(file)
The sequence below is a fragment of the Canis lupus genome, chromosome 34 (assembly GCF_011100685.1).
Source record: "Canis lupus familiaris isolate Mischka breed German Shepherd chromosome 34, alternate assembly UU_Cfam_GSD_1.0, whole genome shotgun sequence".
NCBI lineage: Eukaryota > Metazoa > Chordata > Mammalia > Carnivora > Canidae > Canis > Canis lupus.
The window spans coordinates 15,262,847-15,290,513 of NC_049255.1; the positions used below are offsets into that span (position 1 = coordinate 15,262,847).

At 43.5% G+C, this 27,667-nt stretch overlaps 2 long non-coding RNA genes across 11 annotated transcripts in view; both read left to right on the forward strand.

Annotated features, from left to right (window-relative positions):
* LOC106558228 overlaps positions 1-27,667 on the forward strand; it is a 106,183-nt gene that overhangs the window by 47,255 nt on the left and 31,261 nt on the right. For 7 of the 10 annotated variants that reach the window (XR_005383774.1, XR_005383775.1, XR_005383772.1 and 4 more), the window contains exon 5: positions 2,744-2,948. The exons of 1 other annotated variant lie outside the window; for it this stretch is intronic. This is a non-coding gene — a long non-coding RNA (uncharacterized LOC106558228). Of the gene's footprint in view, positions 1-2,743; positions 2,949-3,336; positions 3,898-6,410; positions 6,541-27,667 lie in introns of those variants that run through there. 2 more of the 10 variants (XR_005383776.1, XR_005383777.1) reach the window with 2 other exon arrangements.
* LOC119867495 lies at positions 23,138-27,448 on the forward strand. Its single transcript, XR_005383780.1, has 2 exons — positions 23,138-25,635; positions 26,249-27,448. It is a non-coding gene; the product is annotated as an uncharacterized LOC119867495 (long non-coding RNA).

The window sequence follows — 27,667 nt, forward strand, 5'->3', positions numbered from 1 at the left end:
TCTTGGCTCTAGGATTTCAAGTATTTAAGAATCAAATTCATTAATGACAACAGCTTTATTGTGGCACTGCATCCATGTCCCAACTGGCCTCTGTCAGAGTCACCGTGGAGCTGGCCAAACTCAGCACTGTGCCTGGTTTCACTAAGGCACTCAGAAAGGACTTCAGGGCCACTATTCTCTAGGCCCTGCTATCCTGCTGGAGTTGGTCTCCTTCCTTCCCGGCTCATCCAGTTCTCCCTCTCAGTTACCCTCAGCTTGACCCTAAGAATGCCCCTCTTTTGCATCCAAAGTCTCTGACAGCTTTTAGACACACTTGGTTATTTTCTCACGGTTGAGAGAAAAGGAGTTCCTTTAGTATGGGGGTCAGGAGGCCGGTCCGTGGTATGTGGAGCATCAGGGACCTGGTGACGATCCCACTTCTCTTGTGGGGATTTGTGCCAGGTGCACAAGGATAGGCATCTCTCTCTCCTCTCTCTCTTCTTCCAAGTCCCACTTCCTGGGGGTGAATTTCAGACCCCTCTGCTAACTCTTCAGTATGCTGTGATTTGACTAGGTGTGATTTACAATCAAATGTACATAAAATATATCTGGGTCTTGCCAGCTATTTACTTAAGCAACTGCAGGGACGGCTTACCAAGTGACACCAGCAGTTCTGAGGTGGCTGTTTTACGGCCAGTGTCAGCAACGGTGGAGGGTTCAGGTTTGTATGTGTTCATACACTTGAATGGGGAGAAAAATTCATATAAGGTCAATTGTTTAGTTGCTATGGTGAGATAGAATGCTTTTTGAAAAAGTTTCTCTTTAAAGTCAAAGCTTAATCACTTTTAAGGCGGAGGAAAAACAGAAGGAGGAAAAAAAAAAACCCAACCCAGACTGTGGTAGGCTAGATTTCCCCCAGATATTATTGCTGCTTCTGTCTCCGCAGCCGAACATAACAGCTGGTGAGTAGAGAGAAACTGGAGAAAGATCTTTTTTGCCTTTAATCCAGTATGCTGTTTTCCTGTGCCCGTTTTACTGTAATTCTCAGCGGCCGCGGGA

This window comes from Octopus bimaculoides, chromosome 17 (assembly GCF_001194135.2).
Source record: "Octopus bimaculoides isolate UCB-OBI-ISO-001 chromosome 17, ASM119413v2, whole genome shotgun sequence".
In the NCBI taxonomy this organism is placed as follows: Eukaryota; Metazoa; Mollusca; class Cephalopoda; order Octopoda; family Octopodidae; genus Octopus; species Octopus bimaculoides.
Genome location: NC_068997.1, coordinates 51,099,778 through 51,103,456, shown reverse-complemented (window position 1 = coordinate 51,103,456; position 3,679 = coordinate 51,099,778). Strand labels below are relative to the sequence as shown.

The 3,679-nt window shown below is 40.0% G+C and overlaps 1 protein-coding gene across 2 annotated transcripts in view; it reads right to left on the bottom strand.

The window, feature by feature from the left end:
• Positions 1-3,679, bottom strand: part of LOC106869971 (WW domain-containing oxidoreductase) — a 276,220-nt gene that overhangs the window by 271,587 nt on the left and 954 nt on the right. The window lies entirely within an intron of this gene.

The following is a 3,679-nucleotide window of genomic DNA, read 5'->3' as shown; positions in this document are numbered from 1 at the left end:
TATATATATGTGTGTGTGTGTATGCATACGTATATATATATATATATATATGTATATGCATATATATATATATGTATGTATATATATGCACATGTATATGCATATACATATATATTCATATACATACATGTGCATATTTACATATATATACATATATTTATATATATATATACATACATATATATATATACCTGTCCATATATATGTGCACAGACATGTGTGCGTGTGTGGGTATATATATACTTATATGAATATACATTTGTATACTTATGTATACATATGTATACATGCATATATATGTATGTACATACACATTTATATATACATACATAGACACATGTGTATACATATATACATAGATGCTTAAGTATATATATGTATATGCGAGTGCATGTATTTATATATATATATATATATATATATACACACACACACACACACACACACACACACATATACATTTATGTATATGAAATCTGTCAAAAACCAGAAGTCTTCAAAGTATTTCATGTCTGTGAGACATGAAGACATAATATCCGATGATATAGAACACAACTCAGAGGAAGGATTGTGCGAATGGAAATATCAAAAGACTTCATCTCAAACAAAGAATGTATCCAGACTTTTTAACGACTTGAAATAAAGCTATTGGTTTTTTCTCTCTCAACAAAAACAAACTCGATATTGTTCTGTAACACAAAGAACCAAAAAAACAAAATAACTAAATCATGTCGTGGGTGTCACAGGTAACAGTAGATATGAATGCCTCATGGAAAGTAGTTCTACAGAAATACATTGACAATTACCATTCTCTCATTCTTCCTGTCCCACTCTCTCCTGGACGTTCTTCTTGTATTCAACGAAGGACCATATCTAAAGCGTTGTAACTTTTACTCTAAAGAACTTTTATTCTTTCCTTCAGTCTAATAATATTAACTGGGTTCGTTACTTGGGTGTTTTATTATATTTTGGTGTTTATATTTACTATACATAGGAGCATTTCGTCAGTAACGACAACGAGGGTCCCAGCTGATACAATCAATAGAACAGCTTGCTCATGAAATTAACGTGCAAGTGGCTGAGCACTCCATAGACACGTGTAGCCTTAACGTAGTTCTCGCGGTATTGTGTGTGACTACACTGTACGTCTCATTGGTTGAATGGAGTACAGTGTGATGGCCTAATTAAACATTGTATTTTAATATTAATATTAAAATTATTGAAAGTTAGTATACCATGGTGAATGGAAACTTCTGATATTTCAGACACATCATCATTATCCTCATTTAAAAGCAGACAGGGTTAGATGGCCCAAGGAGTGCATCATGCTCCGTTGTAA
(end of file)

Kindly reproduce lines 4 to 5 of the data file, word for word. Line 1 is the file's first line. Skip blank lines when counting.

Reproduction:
The window spans coordinates 15,262,847-15,290,513 of NC_049255.1; the positions used below are offsets into that span (position 1 = coordinate 15,262,847).

At 43.5% G+C, this 27,667-nt stretch overlaps 2 long non-coding RNA genes across 11 annotated transcripts in view; both read left to right on the forward strand.